Surely, some luck was involved in that, and if that was a unit that stayed together indefinitely they wouldn't continue to get 70 percent goals scored the way that they did there. But after the play of the Schenn-Vincent Lecavalier-Simmonds line went south, it's hard not to see their collective success come at least partly as a product of Hartnell.
Hartnell would eventually go back to the top line, and he was a big-time offensive contributor down the stretch as well -- he posted 12 points in 14 games in March mostly alongside Giroux and Voracek and on that top power play unit. Things dried up a bit in the playoffs, when he didn't have a particularly good series against the Rangers that brought many of his critics back around.
But Hartnell managed to be a successful contributor to possession and scoring on two different lines this year. Which brings us to our next point.
Scott Hartnell, possession driver?
Perhaps this isn't surprising for a guy who falls down on his skates so often that he's got a charity based on it, but for a while now Hartnell has never been one who looks like he's playing the game of hockey in a particularly impressive manner. Maybe it's because his game isn't necessarily that skill-oriented and because when he goes cold he'll tend to seem invisible, but any time things go south with the team's offense, Hartnell is typically one of the first to take heat.
And yet despite that, it seems like Hartnell is doing exactly the kinds of things that will help out whoever he's playing with.
Let's consider the following chart, which shows us Scott Hartnell's four most frequent linemates this year and how they fared, in terms of what percentage of all even-strength shot attempts (or Corsi attempts) went the Flyers' way while they were on the ice, and let's also do the same for goals scored. (Numbers via stats.hockeyanalysis.com)
|Corsi-For% w/Hartnell||Corsi-For% w/o Hartnell||Goals-For% w/Hartnell||Goals-For% w/o Hartnell|
All of these guys did markedly better in terms of possession (shot attempts) while on the ice with Hartnell than they did without him, meaning they were on the ice with him, they were getting more zone time and scoring chances than they usually are. Don't care about possession? Only worried about what's up on the scoreboard? Well, three of the four did much better with Hartnell than without him in terms of goals-scored as well -- and in the cases of Schenn and Simmonds, the goals-for numbers with Hartnell jump up by 15-20 percent from where they are without him.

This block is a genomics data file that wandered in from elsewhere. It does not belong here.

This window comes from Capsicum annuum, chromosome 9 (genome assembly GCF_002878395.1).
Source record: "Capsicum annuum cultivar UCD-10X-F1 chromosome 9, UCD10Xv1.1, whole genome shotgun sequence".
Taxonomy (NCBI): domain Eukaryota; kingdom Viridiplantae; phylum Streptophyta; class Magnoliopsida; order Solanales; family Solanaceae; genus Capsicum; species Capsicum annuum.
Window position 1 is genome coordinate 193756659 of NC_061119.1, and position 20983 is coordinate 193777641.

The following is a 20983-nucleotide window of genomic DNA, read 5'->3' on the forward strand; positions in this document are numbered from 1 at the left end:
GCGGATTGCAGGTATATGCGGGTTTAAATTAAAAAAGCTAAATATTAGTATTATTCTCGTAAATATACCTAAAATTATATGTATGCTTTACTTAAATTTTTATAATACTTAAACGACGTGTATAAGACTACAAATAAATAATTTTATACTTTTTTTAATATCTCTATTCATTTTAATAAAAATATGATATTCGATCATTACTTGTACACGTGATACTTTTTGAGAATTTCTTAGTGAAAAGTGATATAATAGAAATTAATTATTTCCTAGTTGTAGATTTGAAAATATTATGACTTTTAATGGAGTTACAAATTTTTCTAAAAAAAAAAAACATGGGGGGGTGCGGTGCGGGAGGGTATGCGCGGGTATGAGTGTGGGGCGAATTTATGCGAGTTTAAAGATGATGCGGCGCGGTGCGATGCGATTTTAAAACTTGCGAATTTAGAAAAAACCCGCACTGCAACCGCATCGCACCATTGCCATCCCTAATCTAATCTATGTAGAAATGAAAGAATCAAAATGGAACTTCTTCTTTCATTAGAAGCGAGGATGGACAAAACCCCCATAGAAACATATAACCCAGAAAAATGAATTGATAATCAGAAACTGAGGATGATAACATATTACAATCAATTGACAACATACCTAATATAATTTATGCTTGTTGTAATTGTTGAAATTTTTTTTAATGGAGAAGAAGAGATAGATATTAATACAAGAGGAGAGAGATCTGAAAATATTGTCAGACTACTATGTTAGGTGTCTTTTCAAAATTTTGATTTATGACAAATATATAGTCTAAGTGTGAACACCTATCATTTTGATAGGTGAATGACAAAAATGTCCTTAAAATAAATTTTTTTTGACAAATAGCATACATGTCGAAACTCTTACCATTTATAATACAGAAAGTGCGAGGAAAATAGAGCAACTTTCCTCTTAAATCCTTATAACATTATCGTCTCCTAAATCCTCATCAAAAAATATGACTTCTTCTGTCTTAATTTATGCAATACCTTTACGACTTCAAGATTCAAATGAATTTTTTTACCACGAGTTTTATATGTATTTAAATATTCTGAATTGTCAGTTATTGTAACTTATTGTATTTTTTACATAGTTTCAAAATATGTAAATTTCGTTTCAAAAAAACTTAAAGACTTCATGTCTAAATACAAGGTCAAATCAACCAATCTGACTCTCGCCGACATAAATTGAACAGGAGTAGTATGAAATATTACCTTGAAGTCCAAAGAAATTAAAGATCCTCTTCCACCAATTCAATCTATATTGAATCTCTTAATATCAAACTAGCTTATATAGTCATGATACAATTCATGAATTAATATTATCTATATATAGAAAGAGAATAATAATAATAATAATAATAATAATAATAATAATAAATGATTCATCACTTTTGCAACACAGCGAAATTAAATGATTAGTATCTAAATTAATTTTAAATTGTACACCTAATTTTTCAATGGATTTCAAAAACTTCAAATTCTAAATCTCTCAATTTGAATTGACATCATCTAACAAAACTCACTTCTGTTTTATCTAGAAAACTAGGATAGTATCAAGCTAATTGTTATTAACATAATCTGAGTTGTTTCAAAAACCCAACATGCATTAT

Now, this isn't perfect data by any means. Some of this is just the product of not having that much data (though Hartnell showed similar trends last season). Some of this has to do with the fact that Hartnell's used primarily as an offensive weapon in offensively-oriented minutes, and when these guys aren't with him, they're put in more defensive situations that don't lend themselves to high goals-for or Corsi-for. And some of it has to do with the alternatives -- for instance, Schenn and Simmonds both spent most of their ice time not with Hartnell with Vincent Lecavalier, who was not good this year by any of the above measures.
But the point remains that Scott Hartnell is pushing play in the right direction and ultimately into the other team's net. You may not think he always looks great out there. But the results are not deniable.
Finding the right fit next year
So Hartnell is a no-doubt top-6 contributor on this team. He's scoring, pushing play in the right direction at evens, and is a key contributor to the top power play. Regardless, there are still plenty of questions about what exactly he -- a 32-year old under contract for five more years who will probably get worse before he gets much better -- fits in this team's long-term plans.